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Amazon Dash + LIFX


I love my LIFX. It a little on the pricer side of things, but it does provide a great experience. I mean after all it is lighting, an essential part of the modern world. Although great, one thing I think it lacks is a stand-alone remote. It’s super cool that I can control my lights from the comfort of my iPhone, but when I get home or am leaving the house, I sometimes crave for that immediacy a switch gives.


As someone with a hardware background, I was thinking of developing hardware to fulfill this task. I literally daydreamed about this and exactly how to do it. In the end, I wanted a polished product too in a nice form factor. In my head, it was this: source parts, buy parts, create a physical prototype, program the board, create PCB, create enclosure, iterate. This to me involved a ton of time and probably around $100-$150. Although super tempting, I dedicate my spare time in indie app making so this wasn’t a viable option.

Reading many articles online, I stumbled upon this article one day.

How I Hacked Amazon’s $5 WiFi Button to track Baby Data

Uhm…yes. EVERYTHING I COULD WISH FOR, FOR $5. YES YES YES! This made me super excited and I immediately found a Dash button in my hands.

Now for the fun part: putting the pieces together.

By applying Atwood’s Law, I decided to write it in JavaScript, also because I’m quite a fan of the breath of projects you can find as you will soon see.

“Any application that can be written in JavaScript, will eventually be written in JavaScript.” - Atwood’s Law


There are two parts to this.

Since the Amazon Dash is a low-power device, that means there is no way it can stay connected to your WI-FI network 24/7. The battery, in that case, would be drained immediately. That means everytime the button is pressed, it has to connect to the network. This is done via an ARP probe. By scanning the network for the presence of the Dash’s ARP probe, we can then map that to anything we want. Bingo.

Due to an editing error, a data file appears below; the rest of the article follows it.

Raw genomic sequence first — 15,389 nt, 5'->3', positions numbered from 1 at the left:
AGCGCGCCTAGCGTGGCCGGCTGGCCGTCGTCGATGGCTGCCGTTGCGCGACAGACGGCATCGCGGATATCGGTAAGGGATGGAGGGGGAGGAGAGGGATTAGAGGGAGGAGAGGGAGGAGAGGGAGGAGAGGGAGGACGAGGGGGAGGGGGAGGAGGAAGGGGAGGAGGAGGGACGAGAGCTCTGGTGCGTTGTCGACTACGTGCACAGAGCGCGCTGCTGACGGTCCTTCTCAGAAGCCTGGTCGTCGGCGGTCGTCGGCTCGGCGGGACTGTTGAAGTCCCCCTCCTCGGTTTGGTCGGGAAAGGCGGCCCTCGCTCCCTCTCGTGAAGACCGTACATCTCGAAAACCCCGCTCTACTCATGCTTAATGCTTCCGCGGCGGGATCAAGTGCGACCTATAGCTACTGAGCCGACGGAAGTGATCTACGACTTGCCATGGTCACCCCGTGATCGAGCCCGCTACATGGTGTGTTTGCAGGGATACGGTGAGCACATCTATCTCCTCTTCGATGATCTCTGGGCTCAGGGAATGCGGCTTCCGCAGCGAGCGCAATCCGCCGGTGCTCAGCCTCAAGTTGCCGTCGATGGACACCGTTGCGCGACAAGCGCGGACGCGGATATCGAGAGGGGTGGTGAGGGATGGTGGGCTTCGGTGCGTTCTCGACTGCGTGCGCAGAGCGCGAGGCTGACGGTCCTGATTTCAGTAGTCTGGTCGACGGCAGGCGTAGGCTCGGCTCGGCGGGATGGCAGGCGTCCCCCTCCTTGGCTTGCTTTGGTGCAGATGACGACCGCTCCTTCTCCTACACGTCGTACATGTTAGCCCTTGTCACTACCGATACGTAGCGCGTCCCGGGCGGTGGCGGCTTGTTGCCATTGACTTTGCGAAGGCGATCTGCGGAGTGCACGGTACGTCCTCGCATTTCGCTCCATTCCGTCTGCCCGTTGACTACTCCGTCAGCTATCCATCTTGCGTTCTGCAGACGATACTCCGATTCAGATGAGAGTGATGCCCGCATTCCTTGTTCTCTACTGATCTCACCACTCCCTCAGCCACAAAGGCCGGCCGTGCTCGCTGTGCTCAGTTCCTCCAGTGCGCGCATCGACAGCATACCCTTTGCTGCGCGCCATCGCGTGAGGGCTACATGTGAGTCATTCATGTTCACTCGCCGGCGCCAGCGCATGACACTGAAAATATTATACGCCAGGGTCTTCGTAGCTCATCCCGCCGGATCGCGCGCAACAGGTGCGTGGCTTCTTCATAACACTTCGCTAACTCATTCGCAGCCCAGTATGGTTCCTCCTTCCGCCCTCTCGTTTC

Next we take care of the LIFX. Lucky for us, LIFX provides us with a developer’s API! So you can guess the next step, when we detect the presence of the Dash’s ARP probe, call an LIFX API endpoint, in this case I would like to toggle power.


Step 1: Prevent Amazon Dash from ordering anything Follow the instructions Amazon gives you to get going. Do everything they ask for, but do not complete the last step of selecting the particular product you want to order.

Step 2: Finding Amazon Dash’s MAC address I found my Dash’s MAC address simply by following the steps in: node-dash-button To be sure of the correctness of the Dash’s MAC address I pressed the Dash a few times. Make sure to copy down the MAC address.

Step 3: Get a LIFX API token Use this link to register and get your API token. Make sure to copy down the token.

Step 4: Putting it all together


var dash_button = require('node-dash-button');
var dash = dash_button(DASH_MAC_ADDRESS);

var lifxObj = require('lifx-api');
var lifx = new lifxObj(LIFX_API_TOKEN);

dash.on("detected", function (){
	lifx.listLights('all', function(res) {
		var jsonRes = JSON.parse(res);
		var id = jsonRes[0].id; //using LIFX bulb ID

		lifx.togglePower(id, function(res) {

So what this program does is simply look for the presence of the dash button being pressed and act upon it. (Full source code below)



I can’t really be disappointed. Hacking a $5 device to do something it was not intended for without any physical hacking. I also like the fact that I can change the intent of the button at the flick of a switch (pun intended) since it does not have to be programmed into the Dash.

The only downside I’ve found is that the program must continuously run. I have yet to profile the program I wrote, but the idea of having a program continuously poll for a damn button press makes me feel uncomfortable.

Shout out to @edwardbenson for showing us the first Proof-of-Concept and viability of the Dash button beyond it’s true intent.

Full project:

I’m @steventsooo on Twitter. I would love to hear what you think!

Published 16 Sep 2015